Finally, as a gifted leader during the era of women's suffrage, Young worked closely with women's organizations and provided important leadership for their causes. Suffragists regarded Young as an exemplary leader whose successes reflected well on all women. Many women, especially teachers, propelled her into a variety of leadership positions. When Young encountered opposition, they comforted her and sometimes staged rallies of support for her efforts. Young reciprocated by continually championing the causes held dear by organized women's groups. She also sought to lead in a manner compatible with her beliefs: She involved those around her in making critically important decisions; she structured time and opportunities so that her constituents could discuss and carry out their plans; and she engaged in her work with a spirit of community-building. Though this manner of leadership often proved difficult and time-consuming, she sought it as a matter of course. As a result, her relationships with organized women and the general public were intense, mutual, and ongoing. The strong support she engendered was critical to the success of many of the daring programs she established. Clearly, Young was as much a part of the women's movement as she was a national symbol of its finest successes.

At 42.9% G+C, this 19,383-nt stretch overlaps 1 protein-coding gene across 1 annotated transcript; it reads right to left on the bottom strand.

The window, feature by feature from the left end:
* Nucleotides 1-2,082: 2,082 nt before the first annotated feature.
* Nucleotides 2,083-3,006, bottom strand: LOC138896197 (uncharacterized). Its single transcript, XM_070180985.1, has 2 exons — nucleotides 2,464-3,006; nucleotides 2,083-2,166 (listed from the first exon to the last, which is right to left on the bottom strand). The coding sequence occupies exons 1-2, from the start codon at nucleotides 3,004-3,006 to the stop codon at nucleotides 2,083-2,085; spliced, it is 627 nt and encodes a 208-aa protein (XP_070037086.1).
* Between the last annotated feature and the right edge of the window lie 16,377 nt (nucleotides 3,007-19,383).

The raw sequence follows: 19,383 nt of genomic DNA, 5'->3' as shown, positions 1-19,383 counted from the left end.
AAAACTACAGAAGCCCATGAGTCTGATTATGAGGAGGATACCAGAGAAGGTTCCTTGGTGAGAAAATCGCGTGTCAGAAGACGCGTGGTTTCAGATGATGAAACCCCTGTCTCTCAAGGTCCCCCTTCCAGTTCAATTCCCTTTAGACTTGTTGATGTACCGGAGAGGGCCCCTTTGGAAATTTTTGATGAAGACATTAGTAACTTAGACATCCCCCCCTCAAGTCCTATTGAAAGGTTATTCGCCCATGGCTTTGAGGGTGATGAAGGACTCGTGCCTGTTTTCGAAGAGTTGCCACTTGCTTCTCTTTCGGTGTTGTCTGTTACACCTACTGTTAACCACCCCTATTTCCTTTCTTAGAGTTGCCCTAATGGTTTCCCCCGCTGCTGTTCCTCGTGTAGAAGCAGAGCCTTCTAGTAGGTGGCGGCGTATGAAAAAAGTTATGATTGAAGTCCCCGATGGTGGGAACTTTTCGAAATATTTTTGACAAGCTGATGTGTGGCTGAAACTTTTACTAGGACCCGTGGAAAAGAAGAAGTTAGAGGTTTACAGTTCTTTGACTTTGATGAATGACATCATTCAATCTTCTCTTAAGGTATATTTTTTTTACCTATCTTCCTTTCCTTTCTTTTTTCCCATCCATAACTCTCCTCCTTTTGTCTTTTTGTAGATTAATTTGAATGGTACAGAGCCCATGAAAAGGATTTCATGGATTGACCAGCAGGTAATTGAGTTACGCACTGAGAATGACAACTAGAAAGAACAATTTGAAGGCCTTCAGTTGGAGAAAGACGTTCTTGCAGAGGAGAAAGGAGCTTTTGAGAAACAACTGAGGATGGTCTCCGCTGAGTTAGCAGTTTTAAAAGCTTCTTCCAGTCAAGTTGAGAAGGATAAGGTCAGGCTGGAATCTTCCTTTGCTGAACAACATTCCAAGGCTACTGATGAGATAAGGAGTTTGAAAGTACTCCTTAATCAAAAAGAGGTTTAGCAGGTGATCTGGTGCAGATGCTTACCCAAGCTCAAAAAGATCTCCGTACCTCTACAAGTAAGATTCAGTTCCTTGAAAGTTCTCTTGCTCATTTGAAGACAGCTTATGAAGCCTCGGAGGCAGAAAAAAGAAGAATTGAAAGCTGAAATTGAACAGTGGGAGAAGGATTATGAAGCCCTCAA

DONATELLI, ROSEMARY V. 1971. "The Contributions of Ella Flagg Young to the Educational Enterprise." Ph.D diss., University of Chicago.

MCMANIS, JOHN T. 1916. Ella Flagg Young and a Half-Century of the Chicago Public Schools. Chicago: McClurg.

SMITH, JOAN K. 1979. Ella Flagg Young: Portrait of a Leader. Ames, IA: Educational Studies Press.

YOUNG, ELLA FLAGG. 1900. Isolation in the Schools. Chicago: University of Chicago Press.

YOUNG, ELLA FLAGG. 1902. Ethics in the School. Chicago: University of Chicago Press.

YOUNG, ELLA FLAGG. 1902. Some Types of Modern Educational Theory. Chicago: University of Chicago Press.

YOUNG, ELLA FLAGG. 1903. Scientific Method in Education. Chicago: University of Chicago Press.